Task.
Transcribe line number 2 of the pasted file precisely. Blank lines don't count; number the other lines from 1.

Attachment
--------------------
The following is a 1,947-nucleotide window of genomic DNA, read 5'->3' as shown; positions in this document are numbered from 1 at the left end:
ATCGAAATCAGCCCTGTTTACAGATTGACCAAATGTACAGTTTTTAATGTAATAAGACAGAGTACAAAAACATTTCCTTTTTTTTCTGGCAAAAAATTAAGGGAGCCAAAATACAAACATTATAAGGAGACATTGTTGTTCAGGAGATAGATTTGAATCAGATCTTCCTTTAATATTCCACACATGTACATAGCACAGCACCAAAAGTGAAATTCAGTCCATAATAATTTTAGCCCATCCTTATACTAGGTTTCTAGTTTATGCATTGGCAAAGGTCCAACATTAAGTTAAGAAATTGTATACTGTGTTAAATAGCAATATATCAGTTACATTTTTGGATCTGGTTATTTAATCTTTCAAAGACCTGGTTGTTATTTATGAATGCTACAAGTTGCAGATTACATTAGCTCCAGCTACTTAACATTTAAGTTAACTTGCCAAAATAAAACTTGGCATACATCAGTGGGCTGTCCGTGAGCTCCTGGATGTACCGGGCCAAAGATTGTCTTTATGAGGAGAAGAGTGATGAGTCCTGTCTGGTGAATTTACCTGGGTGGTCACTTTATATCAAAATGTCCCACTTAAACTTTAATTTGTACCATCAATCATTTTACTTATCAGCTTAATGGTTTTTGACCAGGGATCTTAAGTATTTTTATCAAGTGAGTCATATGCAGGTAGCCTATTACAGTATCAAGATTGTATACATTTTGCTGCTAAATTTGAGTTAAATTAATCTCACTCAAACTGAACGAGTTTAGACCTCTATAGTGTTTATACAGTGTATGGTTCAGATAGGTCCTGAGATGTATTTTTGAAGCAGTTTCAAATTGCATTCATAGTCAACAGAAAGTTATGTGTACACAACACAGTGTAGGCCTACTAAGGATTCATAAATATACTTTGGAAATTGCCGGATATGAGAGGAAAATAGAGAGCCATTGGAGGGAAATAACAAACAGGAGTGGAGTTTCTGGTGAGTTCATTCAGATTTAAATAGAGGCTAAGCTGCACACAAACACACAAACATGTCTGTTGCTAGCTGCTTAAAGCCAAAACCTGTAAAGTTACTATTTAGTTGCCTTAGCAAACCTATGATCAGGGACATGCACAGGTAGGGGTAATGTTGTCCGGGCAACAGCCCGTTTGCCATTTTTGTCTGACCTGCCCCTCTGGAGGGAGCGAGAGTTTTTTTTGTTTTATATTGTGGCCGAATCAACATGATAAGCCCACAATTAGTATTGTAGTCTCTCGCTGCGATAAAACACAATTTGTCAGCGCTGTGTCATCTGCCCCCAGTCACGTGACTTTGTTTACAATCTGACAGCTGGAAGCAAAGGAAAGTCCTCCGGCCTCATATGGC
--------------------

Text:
ATCGAAATCAGCCCTGTTTACAGATTGACCAAATGTACAGTTTTTAATGTAATAAGACAGAGTACAAAAACATTTCCTTTTTTTTCTGGCAAAAAATTAAGGGAGCCAAAATACAAACATTATAAGGAGACATTGTTGTTCAGGAGATAGATTTGAATCAGATCTTCCTTTAATATTCCACACATGTACATAGCACAGCACCAAAAGTGAAATTCAGTCCATAATAATTTTAGCCCATCCTTATACTAGGTTTCTAGTTTATGCATTGGCAAAGGTCCAACATTAAGTTAAGAAATTGTATACTGTGTTAAATAGCAATATATCAGTTACATTTTTGGATCTGGTTATTTAATCTTTCAAAGACCTGGTTGTTATTTATGAATGCTACAAGTTGCAGATTACATTAGCTCCAGCTACTTAACATTTAAGTTAACTTGCCAAAATAAAACTTGGCATACATCAGTGGGCTGTCCGTGAGCTCCTGGATGTACCGGGCCAAAGATTGTCTTTATGAGGAGAAGAGTGATGAGTCCTGTCTGGTGAATTTACCTGGGTGGTCACTTTATATCAAAATGTCCCACTTAAACTTTAATTTGTACCATCAATCATTTTACTTATCAGCTTAATGGTTTTTGACCAGGGATCTTAAGTATTTTTATCAAGTGAGTCATATGCAGGTAGCCTATTACAGTATCAAGATTGTATACATTTTGCTGCTAAATTTGAGTTAAATTAATCTCACTCAAACTGAACGAGTTTAGACCTCTATAGTGTTTATACAGTGTATGGTTCAGATAGGTCCTGAGATGTATTTTTGAAGCAGTTTCAAATTGCATTCATAGTCAACAGAAAGTTATGTGTACACAACACAGTGTAGGCCTACTAAGGATTCATAAATATACTTTGGAAATTGCCGGATATGAGAGGAAAATAGAGAGCCATTGGAGGGAAATAACAAACAGGAGTGGAGTTTCTGGTGAGTTCATTCAGATTTAAATAGAGGCTAAGCTGCACACAAACACACAAACATGTCTGTTGCTAGCTGCTTAAAGCCAAAACCTGTAAAGTTACTATTTAGTTGCCTTAGCAAACCTATGATCAGGGACATGCACAGGTAGGGGTAATGTTGTCCGGGCAACAGCCCGTTTGCCATTTTTGTCTGACCTGCCCCTCTGGAGGGAGCGAGAGTTTTTTTTGTTTTATATTGTGGCCGAATCAACATGATAAGCCCACAATTAGTATTGTAGTCTCTCGCTGCGATAAAACACAATTTGTCAGCGCTGTGTCATCTGCCCCCAGTCACGTGACTTTGTTTACAATCTGACAGCTGGAAGCAAAGGAAAGTCCTCCGGCCTCATATGGC